Once on the other side (and after my opt-out pat down) I decided this wasn’t going to work. I wanted to have some nicer shoes with me in case I went out to dinner in Kuala Lumpur at a minimum. Ten days with only gym shoes and flip flops was beginning to worry me a bit, so I walked back out of security.
The great thing about being at your home airport is that you know all of the shopping options. Not because you every go into the stores, but passing by them enough times, they’re committed to memory subconsciously. I’m not sure I knew that there was a Johnston & Murphy shoe store between the American Airlines pier and the far US Airways one, but as soon as I needed shoes I realized it right away. So I walked over to the shoe store, picked out a pair of shoes that I would wear anyway, and went back through security.
This time the checkpoint was down to just a single lane and things were moving a bit more slowly. But I was still over to the gate a few minutes prior to the commencement of boarding.
The flight itself was completely uneventful. We pushed back on time, and did pull off the active taxiway for a short bit into the holding area. The captain didn’t even come on to tell us what the delay was going to be, it was less than five minutes, and we were on our way. We arrived early at JFK, waited a brief while on the jetway to collect the ‘valet service’ carry ons, then proceeded to baggage claim to pick up checked bags. Then it was on to the airport Hilton.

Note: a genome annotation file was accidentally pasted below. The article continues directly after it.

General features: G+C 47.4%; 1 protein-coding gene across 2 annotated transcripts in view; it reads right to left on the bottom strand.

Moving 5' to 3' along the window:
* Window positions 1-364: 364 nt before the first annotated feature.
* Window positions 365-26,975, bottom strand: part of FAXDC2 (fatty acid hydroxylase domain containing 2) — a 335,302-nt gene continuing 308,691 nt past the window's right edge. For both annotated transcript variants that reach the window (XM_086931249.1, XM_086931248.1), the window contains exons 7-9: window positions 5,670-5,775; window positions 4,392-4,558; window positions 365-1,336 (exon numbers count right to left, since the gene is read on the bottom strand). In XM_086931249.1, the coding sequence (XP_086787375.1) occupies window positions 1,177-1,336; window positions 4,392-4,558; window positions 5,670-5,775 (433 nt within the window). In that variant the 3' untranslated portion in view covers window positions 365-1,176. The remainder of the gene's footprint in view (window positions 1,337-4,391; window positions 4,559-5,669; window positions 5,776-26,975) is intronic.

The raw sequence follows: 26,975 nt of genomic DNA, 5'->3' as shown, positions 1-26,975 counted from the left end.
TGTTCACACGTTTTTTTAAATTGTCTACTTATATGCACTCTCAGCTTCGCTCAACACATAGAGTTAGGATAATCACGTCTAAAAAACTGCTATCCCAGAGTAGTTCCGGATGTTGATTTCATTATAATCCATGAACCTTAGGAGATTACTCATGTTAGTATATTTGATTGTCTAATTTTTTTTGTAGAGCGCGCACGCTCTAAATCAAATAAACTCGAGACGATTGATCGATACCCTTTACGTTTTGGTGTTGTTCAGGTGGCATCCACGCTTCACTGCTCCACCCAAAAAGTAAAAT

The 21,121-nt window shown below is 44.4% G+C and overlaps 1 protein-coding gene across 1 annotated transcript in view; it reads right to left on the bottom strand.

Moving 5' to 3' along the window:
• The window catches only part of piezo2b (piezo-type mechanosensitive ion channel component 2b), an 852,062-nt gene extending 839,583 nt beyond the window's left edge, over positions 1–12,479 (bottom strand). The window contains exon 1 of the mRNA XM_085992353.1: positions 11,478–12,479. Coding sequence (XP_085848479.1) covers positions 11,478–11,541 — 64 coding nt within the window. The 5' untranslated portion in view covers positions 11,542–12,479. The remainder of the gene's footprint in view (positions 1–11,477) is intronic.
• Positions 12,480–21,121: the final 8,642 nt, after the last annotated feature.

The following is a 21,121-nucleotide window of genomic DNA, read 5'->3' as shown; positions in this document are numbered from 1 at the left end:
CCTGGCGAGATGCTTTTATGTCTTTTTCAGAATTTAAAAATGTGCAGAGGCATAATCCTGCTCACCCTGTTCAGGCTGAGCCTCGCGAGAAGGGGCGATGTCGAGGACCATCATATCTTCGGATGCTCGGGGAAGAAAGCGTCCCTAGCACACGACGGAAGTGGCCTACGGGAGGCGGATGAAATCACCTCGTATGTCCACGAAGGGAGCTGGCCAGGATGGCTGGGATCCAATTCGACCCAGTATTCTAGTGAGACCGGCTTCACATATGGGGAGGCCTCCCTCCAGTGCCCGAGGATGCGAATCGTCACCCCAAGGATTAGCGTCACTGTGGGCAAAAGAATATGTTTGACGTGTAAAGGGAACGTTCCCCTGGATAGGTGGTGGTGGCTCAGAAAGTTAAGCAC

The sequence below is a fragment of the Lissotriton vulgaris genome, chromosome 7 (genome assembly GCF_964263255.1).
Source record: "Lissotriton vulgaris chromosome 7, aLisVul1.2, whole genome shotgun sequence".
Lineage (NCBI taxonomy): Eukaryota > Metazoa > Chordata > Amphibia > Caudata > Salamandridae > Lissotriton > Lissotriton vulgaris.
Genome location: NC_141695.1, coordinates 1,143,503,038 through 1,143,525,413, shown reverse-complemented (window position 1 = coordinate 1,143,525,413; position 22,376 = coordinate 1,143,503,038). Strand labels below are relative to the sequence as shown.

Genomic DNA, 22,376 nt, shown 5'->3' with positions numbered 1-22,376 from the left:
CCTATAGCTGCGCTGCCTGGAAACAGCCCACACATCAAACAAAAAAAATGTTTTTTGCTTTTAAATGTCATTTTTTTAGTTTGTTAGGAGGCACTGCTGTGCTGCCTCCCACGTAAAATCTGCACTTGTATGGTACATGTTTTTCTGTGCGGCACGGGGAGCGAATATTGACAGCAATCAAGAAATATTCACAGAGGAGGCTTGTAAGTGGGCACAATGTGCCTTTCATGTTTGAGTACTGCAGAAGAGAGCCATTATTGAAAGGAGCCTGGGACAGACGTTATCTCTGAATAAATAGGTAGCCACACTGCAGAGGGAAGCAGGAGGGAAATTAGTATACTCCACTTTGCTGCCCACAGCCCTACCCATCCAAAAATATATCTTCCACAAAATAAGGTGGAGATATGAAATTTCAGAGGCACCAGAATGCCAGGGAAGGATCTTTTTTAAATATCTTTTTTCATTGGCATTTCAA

Check-in at the Hilton JFK was smooth.
Diamond status was recognized, although I wasn’t given any sort of an upgrade. The club lounge stops serving at 9pm, so the check-in clerk gave me coupons for free appetizers from the bar. It was appreciated and certainly above and beyond what’s required by the program. (Though I decided to head straight up to the room to get some sleep, I didn’t use the certificates.)